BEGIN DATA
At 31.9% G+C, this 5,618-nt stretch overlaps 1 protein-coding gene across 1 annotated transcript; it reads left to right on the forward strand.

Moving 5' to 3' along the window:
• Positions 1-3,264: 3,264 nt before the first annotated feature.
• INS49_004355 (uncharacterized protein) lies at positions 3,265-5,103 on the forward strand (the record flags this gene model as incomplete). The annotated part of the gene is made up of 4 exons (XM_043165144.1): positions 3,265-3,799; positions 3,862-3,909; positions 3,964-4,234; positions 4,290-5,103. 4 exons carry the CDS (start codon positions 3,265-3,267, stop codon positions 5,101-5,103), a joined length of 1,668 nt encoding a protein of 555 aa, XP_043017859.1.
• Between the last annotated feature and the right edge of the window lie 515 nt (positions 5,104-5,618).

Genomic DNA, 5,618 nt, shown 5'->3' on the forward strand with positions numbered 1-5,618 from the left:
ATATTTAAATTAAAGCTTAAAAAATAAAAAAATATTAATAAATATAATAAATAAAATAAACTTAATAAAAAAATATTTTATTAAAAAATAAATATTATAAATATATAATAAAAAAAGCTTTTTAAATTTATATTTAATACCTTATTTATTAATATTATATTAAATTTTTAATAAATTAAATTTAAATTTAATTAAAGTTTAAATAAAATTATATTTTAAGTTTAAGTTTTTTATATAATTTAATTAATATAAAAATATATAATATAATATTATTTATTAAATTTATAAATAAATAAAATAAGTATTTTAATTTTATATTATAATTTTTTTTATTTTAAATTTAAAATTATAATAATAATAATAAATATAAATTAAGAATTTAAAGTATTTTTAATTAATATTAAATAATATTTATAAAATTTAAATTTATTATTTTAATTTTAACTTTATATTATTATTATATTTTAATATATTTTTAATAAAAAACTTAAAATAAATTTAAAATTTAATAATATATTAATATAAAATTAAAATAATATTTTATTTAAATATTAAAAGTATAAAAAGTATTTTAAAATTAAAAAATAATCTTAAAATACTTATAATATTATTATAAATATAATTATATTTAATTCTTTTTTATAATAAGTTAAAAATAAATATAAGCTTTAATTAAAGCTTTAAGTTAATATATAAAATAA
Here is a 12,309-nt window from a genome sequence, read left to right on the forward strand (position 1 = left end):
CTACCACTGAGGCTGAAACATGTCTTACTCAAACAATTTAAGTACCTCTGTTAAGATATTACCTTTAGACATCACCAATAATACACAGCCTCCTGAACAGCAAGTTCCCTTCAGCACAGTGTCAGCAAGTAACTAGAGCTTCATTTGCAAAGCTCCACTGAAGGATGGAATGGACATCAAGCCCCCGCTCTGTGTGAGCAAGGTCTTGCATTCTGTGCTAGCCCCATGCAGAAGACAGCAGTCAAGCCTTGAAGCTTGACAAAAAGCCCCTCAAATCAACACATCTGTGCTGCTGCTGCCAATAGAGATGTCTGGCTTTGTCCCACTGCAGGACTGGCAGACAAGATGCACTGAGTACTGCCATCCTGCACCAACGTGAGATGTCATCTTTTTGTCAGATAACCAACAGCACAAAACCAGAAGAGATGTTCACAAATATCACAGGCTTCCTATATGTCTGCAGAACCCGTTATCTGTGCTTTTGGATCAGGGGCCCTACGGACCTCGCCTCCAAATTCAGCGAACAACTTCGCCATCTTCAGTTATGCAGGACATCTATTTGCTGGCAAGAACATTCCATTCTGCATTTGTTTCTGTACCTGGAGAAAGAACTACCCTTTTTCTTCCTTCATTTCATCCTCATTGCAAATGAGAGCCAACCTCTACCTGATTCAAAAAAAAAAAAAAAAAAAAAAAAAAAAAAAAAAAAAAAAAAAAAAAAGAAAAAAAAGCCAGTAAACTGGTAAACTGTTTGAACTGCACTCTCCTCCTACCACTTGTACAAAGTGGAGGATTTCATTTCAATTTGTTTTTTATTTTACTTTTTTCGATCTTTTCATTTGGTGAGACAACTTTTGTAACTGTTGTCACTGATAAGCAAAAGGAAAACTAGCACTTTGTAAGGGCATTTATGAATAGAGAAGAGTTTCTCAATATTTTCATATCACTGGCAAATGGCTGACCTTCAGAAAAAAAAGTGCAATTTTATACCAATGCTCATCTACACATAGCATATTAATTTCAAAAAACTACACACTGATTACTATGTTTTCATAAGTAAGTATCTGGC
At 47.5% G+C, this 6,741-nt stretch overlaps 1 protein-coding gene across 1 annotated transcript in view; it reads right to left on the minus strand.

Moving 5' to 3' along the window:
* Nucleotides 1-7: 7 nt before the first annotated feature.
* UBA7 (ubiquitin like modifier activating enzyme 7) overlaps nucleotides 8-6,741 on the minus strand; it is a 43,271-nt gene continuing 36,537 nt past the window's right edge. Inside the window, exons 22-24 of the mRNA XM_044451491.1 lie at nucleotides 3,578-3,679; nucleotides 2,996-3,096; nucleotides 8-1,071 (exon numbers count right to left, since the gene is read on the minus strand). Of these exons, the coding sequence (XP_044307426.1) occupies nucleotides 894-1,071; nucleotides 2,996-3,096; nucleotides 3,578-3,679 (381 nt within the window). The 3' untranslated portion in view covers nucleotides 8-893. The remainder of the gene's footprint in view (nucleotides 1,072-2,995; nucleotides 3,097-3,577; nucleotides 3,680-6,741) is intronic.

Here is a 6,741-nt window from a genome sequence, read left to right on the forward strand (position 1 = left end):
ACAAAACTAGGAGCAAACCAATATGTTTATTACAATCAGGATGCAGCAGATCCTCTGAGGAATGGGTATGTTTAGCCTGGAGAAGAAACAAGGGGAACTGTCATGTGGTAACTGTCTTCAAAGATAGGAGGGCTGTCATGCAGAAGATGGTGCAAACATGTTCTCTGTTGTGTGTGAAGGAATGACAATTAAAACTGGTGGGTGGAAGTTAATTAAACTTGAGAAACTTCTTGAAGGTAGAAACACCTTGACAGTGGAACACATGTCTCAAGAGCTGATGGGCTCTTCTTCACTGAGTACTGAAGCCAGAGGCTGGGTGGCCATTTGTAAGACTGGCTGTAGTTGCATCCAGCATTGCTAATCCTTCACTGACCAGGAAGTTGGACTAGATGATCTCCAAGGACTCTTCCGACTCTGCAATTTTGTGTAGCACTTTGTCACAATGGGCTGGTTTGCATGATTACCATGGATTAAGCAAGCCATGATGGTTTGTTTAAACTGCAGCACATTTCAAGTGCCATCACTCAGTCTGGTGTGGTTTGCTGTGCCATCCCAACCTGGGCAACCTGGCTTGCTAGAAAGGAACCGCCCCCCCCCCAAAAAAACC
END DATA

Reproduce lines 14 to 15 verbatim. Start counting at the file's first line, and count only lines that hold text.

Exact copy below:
Here is a 6,741-nt window from a genome sequence, read left to right on the forward strand (position 1 = left end):
ACAAAACTAGGAGCAAACCAATATGTTTATTACAATCAGGATGCAGCAGATCCTCTGAGGAATGGGTATGTTTAGCCTGGAGAAGAAACAAGGGGAACTGTCATGTGGTAACTGTCTTCAAAGATAGGAGGGCTGTCATGCAGAAGATGGTGCAAACATGTTCTCTGTTGTGTGTGAAGGAATGACAATTAAAACTGGTGGGTGGAAGTTAATTAAACTTGAGAAACTTCTTGAAGGTAGAAACACCTTGACAGTGGAACACATGTCTCAAGAGCTGATGGGCTCTTCTTCACTGAGTACTGAAGCCAGAGGCTGGGTGGCCATTTGTAAGACTGGCTGTAGTTGCATCCAGCATTGCTAATCCTTCACTGACCAGGAAGTTGGACTAGATGATCTCCAAGGACTCTTCCGACTCTGCAATTTTGTGTAGCACTTTGTCACAATGGGCTGGTTTGCATGATTACCATGGATTAAGCAAGCCATGATGGTTTGTTTAAACTGCAGCACATTTCAAGTGCCATCACTCAGTCTGGTGTGGTTTGCTGTGCCATCCCAACCTGGGCAACCTGGCTTGCTAGAAAGGAACCGCCCCCCCCCCAAAAAAACC